About the Book:Pope Francis has called for an increase in mission - what does that mean for teens? The teens who share their stories all encountered God in a profound, real way. They found sacrifice, service, and joy - and met God in the people that they worked with and served. Through real stories of real missions, Teens Share the Mission leads teens to a deeper sense of what mission is all about.
The book especially points out ways to serve without traveling. As Britt Leigh points out in the foreword, serving those you know at home is just as valuable - and sometimes more awakening - than serving strangers that they won't see again after a week.
Teens Share the Mission is the perfect gift for teens who are trying to figure out why service hours are required, or who are nervous about approaching a new mission trip. A great tool for youth ministry, World Youth Day catechesis, and religious education.
Features & Benefits:
Reflection questions after each section
Foreword by Britt Leigh, author of Ten Commandments for Kissing Gloria Jean
Features stories by other teens about their service
To many teens (and let's be honest, to many adults) being "normal" is important. Standing out as overly holy isn't seen as a good thing. This book of stories/reflections is by "normal" teens -- you don't get the impression reading them that these kids are living some kind of non-social, overly pious life --who tell stories about their service to others both in the foreign mission field and during service projects here at home. Talegria tells the story of painting a room fuschia because the homeowner claimed that all colors were beautiful and given by God. Kymieal helped with Special Olympics and one of the paticipants noticed that Kymieal had trouble sittting still and mistook her for a participant rather than a volunteer. Patrick saw real poverty in Peru and also saw that kids were kids and would play with whatever toy was available (or make what was available into a toy). When Grace worked in Camden, New Jersey, part of the experience was feeding herself on the amount of money available to food stamp recepients--and shopping at the stores they used. Each story is followed by a couple of reflection questions and those questions often ask for action.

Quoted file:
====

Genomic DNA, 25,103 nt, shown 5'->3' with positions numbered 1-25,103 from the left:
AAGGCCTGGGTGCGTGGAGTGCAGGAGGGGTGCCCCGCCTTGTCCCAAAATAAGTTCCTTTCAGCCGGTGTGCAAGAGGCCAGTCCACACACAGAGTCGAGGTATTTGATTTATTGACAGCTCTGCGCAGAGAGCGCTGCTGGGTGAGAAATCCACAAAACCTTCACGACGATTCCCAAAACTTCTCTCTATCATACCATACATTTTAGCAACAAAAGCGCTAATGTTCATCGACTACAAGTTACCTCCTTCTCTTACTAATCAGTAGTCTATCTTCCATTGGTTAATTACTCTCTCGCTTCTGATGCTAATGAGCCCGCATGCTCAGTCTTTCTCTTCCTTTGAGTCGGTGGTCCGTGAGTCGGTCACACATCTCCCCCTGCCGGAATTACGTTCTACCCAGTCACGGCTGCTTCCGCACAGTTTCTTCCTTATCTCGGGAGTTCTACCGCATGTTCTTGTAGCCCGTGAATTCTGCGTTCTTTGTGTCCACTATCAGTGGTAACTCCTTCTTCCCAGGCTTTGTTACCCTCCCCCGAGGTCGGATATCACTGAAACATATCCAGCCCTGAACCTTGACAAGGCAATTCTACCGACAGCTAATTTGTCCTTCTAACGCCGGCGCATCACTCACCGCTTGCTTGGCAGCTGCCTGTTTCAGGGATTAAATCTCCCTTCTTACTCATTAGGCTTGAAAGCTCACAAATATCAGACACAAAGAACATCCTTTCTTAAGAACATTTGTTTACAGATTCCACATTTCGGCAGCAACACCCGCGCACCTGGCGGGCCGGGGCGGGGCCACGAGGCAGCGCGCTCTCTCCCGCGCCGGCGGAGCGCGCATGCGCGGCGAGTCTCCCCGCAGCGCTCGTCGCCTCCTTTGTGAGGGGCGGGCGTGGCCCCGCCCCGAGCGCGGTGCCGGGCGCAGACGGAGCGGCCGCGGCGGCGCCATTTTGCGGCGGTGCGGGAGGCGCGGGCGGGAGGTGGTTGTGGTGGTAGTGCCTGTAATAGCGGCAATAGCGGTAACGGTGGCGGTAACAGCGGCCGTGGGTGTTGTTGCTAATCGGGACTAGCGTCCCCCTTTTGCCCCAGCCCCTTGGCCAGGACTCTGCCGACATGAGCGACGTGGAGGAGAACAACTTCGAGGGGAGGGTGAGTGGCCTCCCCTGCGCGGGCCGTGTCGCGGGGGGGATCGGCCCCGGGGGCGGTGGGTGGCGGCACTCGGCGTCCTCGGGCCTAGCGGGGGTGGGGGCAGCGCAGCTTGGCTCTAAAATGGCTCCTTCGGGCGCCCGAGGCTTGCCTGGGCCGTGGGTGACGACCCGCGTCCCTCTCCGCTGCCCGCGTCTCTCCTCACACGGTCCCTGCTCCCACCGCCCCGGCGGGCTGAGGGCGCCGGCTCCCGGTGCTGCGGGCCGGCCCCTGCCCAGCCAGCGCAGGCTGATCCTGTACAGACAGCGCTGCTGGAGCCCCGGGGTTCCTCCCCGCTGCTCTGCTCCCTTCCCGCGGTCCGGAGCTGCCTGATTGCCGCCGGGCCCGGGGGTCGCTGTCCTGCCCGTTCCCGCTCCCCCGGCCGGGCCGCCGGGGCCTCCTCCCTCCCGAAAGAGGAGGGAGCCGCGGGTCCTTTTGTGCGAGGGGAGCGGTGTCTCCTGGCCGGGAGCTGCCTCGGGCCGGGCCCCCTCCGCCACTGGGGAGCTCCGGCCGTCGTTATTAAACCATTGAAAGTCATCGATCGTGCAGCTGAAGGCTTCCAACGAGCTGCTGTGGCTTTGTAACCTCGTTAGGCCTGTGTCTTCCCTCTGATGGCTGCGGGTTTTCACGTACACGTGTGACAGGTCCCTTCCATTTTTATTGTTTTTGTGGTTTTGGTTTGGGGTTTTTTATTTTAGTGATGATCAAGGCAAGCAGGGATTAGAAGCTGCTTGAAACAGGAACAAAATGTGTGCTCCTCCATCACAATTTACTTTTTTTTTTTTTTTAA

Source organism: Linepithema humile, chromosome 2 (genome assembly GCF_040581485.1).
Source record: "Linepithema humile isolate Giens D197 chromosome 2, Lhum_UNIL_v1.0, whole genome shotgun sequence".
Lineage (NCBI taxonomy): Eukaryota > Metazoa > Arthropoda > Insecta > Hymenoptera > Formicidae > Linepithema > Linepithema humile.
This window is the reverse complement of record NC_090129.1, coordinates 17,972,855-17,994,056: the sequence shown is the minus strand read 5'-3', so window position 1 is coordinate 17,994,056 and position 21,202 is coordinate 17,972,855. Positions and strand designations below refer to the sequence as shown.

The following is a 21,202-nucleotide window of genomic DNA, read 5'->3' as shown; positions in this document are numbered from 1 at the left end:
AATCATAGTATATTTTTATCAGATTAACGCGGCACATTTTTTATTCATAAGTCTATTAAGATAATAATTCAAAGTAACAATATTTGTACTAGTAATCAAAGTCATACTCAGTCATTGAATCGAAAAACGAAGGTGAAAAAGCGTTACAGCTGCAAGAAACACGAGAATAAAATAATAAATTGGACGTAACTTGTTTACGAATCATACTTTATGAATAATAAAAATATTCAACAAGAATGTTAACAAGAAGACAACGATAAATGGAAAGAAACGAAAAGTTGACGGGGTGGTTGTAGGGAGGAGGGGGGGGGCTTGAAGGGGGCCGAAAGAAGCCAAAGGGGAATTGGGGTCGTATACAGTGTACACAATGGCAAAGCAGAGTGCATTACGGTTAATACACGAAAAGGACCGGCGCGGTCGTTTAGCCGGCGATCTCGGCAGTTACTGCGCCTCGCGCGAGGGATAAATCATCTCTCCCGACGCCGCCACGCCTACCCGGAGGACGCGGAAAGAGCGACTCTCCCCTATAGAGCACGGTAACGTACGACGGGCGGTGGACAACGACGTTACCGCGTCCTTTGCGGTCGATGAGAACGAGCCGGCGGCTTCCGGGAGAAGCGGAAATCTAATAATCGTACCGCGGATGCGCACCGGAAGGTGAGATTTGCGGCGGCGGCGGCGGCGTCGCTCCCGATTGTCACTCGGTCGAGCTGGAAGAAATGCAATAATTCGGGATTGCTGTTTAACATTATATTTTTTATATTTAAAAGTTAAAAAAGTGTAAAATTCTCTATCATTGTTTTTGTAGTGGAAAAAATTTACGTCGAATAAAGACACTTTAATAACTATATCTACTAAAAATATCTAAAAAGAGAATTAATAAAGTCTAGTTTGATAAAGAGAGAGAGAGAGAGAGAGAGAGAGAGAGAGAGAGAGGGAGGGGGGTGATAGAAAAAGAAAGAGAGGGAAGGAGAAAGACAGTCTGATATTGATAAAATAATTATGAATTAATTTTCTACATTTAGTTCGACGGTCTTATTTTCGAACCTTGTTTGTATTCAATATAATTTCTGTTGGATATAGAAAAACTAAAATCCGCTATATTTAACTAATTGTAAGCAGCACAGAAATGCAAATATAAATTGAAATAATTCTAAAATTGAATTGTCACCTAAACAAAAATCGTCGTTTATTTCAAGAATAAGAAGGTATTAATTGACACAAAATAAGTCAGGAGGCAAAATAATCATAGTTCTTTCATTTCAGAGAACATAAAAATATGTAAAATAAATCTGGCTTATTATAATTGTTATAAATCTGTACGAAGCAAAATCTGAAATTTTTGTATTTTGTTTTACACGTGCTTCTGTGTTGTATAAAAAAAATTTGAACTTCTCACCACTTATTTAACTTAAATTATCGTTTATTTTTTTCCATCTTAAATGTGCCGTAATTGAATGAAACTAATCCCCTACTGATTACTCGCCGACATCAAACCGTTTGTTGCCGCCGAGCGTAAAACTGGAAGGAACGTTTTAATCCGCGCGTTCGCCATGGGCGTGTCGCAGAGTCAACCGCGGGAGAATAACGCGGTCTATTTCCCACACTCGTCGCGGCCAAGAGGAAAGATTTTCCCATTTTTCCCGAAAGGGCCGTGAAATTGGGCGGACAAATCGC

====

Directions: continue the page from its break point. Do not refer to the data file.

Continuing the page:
If the teens in this book are representative of the kids in my kids generation (and I know some good kids in that generation) we'll be leaving the world in good hands.
I'd like to thank Pauline Media for providing a complimenary review copy. It will be donated to my daughter's Catholic school where it will hopefully inspire the next group of teens. Grade: B+
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